The State is set to seize the assets of media mogul SK Macharia, including Royal Media Services after the businessman lost his appeal against a court judgment declaring him bankrupt over a 34-year debt
The Attorney-General’s office on Friday issued a bankruptcy receiving order, allowing the State to take over and supervise Macharia’s business with the aim of settling all his debts.
The order, placed in Friday’s Kenya Gazette notice, was triggered by last year’s Court of Appeal decision that rejected Mr Macharia and his wife’s opposition to being declared bankrupt over a Sh500,000 debt, which has since ballooned to Sh293.4 million.
Mark Gakuru, the Official Receiver based at the State Law Office, has been tapped to supervise the businessman’s vast estate.
Mr Gakuru’s brief includes reviewing the financial statements to establish the liabilities and assets to enable him to start settling the debts owed by the businessman.
“The Official Receiver will prepare a statement of affairs detailing all his assets and liabilities with a view of setting them,” a source at the AG’s office who requested anonymity said.
“The notice has been issued for the benefit of all creditors and captures all his debts, all bank loans, suppliers and any other creditors.”
The order means Mr Macharia will lose access to his businesses, bank accounts and property that will be under the watch of the official receiver.
He also risks losing directorship in companies that he and his wife, Purity Gathoni, own, including Royal Media Services – which owns Citizen TV and radio as well as several vernacular radio stations.
But Mr Macharia has the option of keeping the Official Receiver at bay by issuing a plan on how he intends to repay all his debts and enter into court-supervised agreements with all the creditors.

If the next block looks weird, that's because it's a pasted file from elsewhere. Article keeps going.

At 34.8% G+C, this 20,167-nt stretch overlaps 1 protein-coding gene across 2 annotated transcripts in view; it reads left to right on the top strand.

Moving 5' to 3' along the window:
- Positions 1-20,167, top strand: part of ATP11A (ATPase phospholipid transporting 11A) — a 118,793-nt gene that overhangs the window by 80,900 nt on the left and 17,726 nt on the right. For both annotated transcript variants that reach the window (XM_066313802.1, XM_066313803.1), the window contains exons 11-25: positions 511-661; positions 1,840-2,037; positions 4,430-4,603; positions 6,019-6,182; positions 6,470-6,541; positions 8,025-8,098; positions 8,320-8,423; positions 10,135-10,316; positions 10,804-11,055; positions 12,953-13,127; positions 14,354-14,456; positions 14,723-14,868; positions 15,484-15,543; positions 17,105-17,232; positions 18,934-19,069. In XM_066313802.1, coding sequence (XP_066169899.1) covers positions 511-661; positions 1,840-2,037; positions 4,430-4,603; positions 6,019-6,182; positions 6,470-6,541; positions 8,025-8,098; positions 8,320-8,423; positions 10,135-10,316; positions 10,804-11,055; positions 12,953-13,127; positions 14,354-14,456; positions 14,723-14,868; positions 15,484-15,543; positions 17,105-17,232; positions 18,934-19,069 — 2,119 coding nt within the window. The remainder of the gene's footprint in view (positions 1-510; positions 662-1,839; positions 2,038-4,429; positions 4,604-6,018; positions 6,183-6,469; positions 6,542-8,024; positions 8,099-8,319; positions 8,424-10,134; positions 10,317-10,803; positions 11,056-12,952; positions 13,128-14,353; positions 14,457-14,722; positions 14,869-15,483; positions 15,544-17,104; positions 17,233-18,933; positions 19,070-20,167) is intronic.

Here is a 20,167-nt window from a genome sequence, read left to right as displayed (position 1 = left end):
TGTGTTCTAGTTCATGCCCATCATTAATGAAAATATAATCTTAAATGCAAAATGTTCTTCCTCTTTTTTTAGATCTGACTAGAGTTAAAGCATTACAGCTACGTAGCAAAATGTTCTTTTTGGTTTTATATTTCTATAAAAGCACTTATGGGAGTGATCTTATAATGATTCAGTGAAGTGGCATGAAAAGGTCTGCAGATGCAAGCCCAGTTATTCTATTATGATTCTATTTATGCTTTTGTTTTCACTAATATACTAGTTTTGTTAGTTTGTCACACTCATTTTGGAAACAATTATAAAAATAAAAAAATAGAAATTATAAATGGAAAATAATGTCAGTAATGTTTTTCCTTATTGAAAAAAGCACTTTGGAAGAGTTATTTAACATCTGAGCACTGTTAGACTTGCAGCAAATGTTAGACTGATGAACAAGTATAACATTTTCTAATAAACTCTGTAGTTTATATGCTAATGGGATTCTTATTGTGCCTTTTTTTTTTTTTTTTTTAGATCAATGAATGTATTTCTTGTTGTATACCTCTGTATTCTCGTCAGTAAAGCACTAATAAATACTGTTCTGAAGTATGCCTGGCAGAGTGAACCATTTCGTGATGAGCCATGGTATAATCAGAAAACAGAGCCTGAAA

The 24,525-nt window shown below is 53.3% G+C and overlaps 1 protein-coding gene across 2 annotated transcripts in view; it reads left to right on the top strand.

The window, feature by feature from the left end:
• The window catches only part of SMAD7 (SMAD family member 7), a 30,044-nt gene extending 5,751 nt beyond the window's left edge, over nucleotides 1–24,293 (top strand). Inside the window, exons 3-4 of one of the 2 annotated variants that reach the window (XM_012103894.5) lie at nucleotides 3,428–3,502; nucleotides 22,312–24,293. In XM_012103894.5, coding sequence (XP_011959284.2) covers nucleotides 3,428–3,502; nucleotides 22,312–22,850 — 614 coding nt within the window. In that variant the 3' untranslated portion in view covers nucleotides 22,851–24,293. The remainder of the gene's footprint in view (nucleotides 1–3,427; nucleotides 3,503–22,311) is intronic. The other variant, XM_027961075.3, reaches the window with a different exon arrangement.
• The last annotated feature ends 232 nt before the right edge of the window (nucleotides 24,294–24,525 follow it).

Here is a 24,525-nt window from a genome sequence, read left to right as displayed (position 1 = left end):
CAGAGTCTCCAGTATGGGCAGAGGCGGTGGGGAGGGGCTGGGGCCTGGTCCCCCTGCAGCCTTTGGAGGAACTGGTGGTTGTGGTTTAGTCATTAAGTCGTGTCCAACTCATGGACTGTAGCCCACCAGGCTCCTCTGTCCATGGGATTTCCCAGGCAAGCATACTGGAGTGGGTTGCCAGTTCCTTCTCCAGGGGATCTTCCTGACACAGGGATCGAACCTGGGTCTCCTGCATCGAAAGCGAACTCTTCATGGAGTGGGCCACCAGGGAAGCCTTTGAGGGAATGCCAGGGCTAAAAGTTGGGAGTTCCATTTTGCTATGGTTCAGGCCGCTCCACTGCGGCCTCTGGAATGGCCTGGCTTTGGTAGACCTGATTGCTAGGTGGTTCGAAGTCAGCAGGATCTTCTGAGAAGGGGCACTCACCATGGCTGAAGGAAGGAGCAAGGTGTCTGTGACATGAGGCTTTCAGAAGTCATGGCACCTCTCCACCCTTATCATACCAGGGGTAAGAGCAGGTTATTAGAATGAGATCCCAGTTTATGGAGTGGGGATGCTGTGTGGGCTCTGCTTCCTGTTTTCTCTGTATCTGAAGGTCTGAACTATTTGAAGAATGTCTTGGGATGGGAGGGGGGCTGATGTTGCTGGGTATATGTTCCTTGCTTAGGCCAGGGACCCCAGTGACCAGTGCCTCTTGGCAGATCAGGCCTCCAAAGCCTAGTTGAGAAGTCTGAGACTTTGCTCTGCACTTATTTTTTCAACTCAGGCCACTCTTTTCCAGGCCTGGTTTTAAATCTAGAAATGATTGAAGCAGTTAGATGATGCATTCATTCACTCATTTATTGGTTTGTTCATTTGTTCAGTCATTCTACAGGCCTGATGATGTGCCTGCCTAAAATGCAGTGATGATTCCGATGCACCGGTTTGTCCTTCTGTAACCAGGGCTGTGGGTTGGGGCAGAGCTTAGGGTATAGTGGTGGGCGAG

The law demands that Mr Gakuru summon a general meeting of the creditors to discuss how to deal with the businessman’s property.
Mr Macharia is also expected to provide Mr Gakuru with a statement of his wealth that includes his assets, debts and liabilities as well as securities held by people he owes money.
Mr Macharia lost an appeal, which sought to bar the State from enforcing a 2009 bankruptcy ruling, last year.
He has moved to the Supreme Court to challenge the appeals court decision, but he has yet to secure order freezing the judges’ directives, leading to the placement of the receiving order in Friday’s Kenya Gazette notice.
He lost the three-decade battle to bar businessman Livingston Waithaka, the managing director of Ocean Freight Transporters Company Limited, from declaring him bankrupt for failing to refund him Sh500,000 in a land deal that fell through.
The High Court in 2001 ordered Mr Macharia to repay the debt with an annual interest of 19 per cent that is compounded monthly from December 1986 following the botched land deal.
Mr Macharia ignored the ruling until 2008 when Mr Waithaka served him with bankruptcy notices. The High Court judges said the debtors failed to settle the amount despite bankruptcy notices having been issued to them.
At the Court of Appeal, the judges ruled that Mr Macharia and his wife challenged the court ruling on the existence of the debt instead of the bankruptcy suit.
Mr Waithaka says he paid Sh500,000 as a deposit to the couple in the 1980s for a plot in Nairobi’s Industrial Area which was then valued at Sh2 million.
The couple acknowledged receiving the amount but maintains Mr Waithaka owes them Sh1.5 million as the balance for purchase of the plot, off Enterprise Road.
They argued that the land deal was botched by Mr Waithaka after he turned down the plot despite paying the Sh500,000 deposit. The land was allocated to the Macharias by the State in 1982 and they were expected to pay Shh636, 970 for it.
They later agreed to sell the property to Mr Waithaka, who declined after its records indicated it was along Biashara Street in Nairobi’s city centre and not Industrial Area, according to court filings.